Also…please read all of the comments before making a new one asking for help, it is possible that your problem may have already been covered.

 

Once you do finally generate some coins, you can head on over to www.mtgox.com and create an account. You can now deposit some bitcoins into your account and get trading (there are other exchange sites but mtgox still the largest). More information can be obtained by talking with the folks in #bitcoin-otc on irc.freenode.net; people may be willing to purchase bitcoins directly from you for paypal or other methods of currency exchange. IMPORTANT NOTE: Paypal does NOT like bitcoin, you SHOULD NOT mention bitcoins at all in any correspondence with paypal, nor should you mention it at all when transferring money!!!
ADDITIONAL DISCLAIMER: I am not an accountant/attorney, and any profits you derive from mining and selling bitcoins may be subject to taxes and other regulations. Check your local laws and consult with your personal accountant/attorney to find out how this may affect you.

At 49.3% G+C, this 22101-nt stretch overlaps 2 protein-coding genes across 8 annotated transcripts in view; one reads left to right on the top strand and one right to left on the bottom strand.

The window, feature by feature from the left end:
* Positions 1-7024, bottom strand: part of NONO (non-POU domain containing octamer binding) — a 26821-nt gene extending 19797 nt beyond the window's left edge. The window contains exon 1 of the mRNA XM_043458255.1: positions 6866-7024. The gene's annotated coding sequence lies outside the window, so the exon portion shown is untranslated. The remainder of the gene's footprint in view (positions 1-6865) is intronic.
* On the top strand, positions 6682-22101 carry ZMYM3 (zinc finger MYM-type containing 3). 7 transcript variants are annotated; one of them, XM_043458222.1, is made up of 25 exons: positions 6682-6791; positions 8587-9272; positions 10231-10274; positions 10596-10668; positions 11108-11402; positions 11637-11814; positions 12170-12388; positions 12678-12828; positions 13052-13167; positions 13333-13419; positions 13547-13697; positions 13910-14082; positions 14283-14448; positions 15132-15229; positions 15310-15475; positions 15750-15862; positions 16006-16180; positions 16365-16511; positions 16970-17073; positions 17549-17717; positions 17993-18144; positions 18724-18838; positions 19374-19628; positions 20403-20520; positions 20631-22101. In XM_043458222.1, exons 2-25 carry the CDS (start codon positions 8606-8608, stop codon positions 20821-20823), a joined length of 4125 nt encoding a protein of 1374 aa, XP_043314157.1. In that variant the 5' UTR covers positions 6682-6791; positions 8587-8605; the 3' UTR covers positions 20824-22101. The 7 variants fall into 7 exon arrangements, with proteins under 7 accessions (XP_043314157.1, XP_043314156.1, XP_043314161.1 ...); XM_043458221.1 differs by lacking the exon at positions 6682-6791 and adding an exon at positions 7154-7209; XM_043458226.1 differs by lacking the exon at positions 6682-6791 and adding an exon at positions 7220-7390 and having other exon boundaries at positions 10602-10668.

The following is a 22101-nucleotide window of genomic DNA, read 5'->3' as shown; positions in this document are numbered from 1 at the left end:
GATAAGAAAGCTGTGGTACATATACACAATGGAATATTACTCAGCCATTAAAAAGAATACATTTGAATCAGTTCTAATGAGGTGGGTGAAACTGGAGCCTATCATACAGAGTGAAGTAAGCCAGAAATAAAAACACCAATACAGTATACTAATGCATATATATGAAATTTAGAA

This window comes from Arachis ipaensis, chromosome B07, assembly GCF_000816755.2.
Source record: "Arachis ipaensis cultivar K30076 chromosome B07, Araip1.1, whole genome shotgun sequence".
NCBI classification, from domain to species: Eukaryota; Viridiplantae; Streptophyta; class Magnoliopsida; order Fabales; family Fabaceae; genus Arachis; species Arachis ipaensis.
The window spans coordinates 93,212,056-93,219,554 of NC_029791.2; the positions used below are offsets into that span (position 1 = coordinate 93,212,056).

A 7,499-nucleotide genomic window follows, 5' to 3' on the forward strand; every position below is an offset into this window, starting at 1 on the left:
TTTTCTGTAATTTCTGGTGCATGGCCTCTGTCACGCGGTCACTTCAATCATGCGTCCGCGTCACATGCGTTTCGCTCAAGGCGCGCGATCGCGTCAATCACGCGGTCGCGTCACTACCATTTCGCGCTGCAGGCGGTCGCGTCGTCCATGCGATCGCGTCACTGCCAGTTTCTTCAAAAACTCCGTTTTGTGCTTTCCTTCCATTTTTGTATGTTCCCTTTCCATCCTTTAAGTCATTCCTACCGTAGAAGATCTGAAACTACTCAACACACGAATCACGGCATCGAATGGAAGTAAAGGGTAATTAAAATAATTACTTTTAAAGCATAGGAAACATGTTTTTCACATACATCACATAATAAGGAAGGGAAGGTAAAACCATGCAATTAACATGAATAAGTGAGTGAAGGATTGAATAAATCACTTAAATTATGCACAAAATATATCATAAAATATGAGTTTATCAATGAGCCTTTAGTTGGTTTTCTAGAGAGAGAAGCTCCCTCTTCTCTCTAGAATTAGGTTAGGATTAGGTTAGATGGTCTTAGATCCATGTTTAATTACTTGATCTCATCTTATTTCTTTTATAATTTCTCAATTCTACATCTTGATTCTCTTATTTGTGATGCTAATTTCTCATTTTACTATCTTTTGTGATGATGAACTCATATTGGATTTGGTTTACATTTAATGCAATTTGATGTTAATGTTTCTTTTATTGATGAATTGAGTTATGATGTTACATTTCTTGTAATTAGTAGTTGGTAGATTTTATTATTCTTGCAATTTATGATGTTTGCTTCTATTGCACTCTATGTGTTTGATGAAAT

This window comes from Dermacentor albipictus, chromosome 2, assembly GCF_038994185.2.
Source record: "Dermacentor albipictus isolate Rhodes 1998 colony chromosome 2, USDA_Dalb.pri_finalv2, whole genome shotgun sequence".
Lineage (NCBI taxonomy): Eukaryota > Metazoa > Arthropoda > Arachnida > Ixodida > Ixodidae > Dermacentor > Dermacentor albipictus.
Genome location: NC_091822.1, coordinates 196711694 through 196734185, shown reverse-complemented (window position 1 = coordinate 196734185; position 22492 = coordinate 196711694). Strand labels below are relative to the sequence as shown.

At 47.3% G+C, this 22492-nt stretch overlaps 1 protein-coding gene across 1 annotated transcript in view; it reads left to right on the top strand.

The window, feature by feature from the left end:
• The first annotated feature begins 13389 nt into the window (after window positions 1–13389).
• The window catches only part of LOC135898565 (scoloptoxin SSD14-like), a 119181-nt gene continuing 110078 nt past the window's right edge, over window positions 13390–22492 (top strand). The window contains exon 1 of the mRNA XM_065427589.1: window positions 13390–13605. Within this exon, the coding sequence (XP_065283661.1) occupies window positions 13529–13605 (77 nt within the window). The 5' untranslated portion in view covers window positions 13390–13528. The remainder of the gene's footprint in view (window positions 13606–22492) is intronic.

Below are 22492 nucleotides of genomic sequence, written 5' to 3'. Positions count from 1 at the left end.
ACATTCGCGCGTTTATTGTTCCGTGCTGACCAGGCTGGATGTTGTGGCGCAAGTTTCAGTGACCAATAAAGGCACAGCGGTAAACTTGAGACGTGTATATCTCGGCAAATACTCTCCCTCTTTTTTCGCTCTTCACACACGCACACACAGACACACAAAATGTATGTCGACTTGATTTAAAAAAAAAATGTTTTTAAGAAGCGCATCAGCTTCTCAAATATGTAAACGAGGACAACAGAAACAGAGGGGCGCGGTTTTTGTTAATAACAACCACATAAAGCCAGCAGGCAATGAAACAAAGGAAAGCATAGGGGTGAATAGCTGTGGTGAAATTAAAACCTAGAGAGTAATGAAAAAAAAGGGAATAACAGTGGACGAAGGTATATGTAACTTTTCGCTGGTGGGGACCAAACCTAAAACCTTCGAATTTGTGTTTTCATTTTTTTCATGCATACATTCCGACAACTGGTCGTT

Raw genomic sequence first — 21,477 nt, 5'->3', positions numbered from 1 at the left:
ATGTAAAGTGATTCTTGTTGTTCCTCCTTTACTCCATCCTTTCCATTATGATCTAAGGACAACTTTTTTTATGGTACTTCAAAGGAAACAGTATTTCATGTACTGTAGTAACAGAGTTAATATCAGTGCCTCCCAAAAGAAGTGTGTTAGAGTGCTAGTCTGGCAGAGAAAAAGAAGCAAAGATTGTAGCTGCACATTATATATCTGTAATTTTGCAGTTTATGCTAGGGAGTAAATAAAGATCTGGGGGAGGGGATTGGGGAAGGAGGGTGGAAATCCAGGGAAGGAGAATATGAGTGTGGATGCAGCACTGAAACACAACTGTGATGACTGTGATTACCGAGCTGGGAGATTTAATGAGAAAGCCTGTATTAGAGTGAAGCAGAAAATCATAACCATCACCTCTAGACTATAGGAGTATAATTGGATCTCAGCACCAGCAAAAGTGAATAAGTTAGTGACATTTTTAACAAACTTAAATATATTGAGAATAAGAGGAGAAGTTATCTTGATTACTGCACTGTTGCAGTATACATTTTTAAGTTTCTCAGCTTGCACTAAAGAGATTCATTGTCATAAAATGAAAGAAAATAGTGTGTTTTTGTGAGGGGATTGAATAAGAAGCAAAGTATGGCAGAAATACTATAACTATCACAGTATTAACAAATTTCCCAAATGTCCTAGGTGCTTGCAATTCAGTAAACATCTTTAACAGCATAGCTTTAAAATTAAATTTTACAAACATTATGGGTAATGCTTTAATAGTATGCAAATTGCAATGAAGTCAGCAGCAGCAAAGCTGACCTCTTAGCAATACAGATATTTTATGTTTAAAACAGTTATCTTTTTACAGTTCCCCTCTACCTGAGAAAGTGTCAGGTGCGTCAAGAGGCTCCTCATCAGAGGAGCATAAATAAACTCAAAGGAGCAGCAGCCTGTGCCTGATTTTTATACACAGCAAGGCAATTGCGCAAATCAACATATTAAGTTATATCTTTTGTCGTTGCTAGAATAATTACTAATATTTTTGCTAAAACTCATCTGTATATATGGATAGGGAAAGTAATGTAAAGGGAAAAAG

If you intend to stick with this and help the bitcoin community grow you should also make a forum account on the bitcoin site as well as join the irc channels #bitcoin, #bitcoin-market, and #bitcoin-otc, all on freenode.

 

I hope that this tutorial helps, and it is only intended to be an introduction to getting a "no frills" miner setup working under windows.

***Yes mining bitcoins is legal but you may be subject to fees and regulation(s) if you choose to sell them

Please leave a comment if you found this post useful, have any problems, or if you notice any errors or inconsistencies. If you are feeling generous, I will gladly accept any donations of any amount at the bitcoin addresses 1J3UPhu8i5XCz7A5sPC4rRz99fPzFn3N5e cool